Sunday, August 17, 2014

Tonight's Movie: Incident (1948) - A Warner Archive DVD Review

INCIDENT (1948) is a quick-moving 66-minute Monogram crime film just released on DVD by the Warner Archive.

While INCIDENT isn't as engaging as Monogram's STAGE STRUCK (1948), which was released by the Warner Archive on the same date, it's nonetheless entertaining, over and done before anyone has a chance to become restless.

Late one night Joe Downey (Warren Douglas) is walking home after an evening spent with friends (Harry Lauter and Joyce Compton). He's waylaid by a man with a gun who calls Joe "Slats" and then beats him up.

It turns out the beating was a case of mistaken identity, as Joe bears a resemblance to a gangster type nicknamed Slats (Robert Osterloh). While revisiting the area where he was beaten in an attempt to figure out what happened, Joe meets a nice girl named Marion (Jane Frazee) at a pharmacy soda fountain counter.

Marion has more than a passing interest in what happened to Joe, and it might not be simply because she likes him. As is eventually revealed, she's an insurance investigator trying to solve the disappearance of fur coats intended for delivery to a department store. Slats just might be involved.

One of the interesting things about this "B" film is that it provides a very strong woman's role. The second half of the film shifts focus from Joe to Marion, as she puts the moves on Slats while trying to find evidence. Marion is a tough cookie who knocks Slats' previous girlfriend (Lynn Millan) cold, and she also packs heat. In a role reversal from the usual, it's Joe who's constantly in distress, trailing Marion and phoning the cops for help, while Marion coolly and aggressively builds her case.

Jane Frazee, seen here in an undated publicity photo, was a veteran of many "B" musicals, including Roy Rogers films like SPRINGTIME IN THE SIERRAS (1947) and UNDER CALIFORNIA STARS (1948). In the '50s she succeeded Jane Harker and Phyllis Coates as Alice McDoakes in the long-running series of Joe McDoakes shorts. She passed on in Newport Beach, California, in 1985, at the age of 67.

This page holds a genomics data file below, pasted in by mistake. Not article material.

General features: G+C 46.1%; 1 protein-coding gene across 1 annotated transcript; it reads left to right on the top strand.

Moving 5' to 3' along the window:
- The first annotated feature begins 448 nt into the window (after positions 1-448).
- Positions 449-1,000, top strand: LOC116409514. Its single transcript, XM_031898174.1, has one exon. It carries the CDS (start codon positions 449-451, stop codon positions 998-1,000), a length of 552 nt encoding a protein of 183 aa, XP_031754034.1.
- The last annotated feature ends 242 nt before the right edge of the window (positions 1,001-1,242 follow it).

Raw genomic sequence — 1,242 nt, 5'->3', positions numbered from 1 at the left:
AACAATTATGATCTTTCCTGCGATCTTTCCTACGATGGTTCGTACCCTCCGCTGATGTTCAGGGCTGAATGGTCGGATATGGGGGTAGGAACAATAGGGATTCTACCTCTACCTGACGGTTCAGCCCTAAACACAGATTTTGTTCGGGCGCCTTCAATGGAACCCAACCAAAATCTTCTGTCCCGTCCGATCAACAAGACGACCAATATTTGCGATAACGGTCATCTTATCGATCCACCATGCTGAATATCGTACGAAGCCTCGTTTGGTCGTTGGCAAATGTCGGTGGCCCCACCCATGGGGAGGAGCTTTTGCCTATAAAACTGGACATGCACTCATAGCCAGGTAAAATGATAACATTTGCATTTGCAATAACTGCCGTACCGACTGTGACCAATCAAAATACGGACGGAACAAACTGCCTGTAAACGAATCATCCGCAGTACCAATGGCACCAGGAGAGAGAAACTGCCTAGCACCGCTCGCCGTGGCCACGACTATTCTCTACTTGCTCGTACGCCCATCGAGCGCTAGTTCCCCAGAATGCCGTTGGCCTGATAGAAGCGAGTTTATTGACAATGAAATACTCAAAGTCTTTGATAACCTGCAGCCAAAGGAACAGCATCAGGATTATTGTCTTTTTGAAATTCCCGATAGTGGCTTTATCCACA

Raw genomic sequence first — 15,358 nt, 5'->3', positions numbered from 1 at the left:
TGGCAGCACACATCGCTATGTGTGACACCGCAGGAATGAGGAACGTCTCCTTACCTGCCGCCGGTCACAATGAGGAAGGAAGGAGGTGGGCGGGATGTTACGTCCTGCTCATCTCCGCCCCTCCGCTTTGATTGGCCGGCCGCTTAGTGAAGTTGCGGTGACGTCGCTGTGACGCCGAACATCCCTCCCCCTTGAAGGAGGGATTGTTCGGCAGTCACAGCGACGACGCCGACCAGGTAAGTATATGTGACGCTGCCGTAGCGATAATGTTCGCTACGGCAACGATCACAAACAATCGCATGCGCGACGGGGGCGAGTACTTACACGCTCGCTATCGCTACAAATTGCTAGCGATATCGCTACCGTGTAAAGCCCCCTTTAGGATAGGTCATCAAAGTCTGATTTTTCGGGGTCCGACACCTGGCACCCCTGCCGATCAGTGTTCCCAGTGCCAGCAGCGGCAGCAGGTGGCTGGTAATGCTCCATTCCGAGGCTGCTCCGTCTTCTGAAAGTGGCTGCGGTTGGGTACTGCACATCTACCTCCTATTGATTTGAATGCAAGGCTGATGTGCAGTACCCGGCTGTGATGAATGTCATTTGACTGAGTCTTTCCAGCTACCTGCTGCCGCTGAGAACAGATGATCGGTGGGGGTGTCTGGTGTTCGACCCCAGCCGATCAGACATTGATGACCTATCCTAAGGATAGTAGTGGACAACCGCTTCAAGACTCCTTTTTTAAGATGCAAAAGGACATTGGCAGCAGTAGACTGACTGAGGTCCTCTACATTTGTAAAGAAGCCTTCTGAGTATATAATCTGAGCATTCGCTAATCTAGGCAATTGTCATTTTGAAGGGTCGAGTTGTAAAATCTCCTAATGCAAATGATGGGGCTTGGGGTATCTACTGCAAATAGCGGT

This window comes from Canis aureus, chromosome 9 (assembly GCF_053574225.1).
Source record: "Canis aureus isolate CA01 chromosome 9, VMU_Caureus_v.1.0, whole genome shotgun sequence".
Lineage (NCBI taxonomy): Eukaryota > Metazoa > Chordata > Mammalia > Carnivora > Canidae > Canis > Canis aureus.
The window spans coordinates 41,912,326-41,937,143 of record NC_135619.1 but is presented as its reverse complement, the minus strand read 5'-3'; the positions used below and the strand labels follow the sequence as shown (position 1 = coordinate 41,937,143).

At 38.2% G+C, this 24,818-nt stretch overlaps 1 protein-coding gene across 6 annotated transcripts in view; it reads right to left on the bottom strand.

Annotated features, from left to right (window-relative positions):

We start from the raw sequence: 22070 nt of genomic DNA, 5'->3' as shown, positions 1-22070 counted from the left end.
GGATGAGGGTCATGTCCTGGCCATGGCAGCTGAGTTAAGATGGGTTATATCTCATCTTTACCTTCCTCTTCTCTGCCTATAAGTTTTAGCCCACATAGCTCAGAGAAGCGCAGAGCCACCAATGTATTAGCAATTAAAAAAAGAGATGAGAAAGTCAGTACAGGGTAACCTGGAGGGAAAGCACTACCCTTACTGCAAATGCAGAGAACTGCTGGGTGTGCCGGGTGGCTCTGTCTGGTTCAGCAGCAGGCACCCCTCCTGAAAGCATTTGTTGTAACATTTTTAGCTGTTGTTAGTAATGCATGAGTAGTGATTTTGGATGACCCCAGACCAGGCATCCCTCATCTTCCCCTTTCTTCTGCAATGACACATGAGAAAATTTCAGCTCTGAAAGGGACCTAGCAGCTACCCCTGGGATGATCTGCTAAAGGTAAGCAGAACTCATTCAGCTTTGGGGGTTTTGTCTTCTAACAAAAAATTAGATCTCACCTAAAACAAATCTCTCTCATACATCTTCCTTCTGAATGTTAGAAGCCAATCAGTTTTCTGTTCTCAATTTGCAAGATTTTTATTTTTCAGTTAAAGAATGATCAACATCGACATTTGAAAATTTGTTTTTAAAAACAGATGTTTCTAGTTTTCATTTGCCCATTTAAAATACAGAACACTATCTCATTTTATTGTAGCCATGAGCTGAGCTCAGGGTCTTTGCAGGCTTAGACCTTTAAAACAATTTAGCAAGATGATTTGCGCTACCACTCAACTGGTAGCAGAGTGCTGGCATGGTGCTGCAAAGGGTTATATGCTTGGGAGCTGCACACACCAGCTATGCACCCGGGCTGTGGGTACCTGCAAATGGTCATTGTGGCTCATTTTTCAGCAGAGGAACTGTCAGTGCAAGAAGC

One of the things I like about a movie like this is the tiny details revealed about daily life in the '40s -- for instance, I loved the behind-the-counter shot of the druggist filling an order for root beer, first putting in the syrup and then spraying in the carbonated liquid in a two-step process. I also enjoyed the advertising signs in the drugstore, and the opening shots of movie theaters including a big sign for RED RIVER (1948). There was also a fast glimpse of the L.A. May Co. building on Wilshire!

Watch for a young Jimmie Dodd as a department store clerk. The movie also stars Anthony Caruso, Eddie Dunn, Meyer Grace, Harry Cheshire, and Robert Emmett Keane.

The movie was directed by William Beaudine. It was filmed by Marcel Le Picard, who I admit I'd never heard of before! Looks like he had a long career in the "B's" before passing on in 1952.

The screenplay was cowritten by Fred Niblo Jr., who wrote some other films I've enjoyed such as EAST OF THE RIVER (1940) and BODYGUARD (1948). EAST OF THE RIVER and BODYGUARD are both also available from the Warner Archive.

The INCIDENT DVD is a good-looking print. There are no extras.

Thanks to the Warner Archive for providing a review copy of this DVD. Warner Archive releases are MOD (manufactured on demand) and may be ordered at the Warner Archive website.


OpenID vienna said...

Thanks for your review. Must get this one!

12:07 AM  
Blogger Laura said...

Let me know what you think. Not a great film but a fun one -- the kind we each enjoy checking out.

Best wishes,

3:04 PM  

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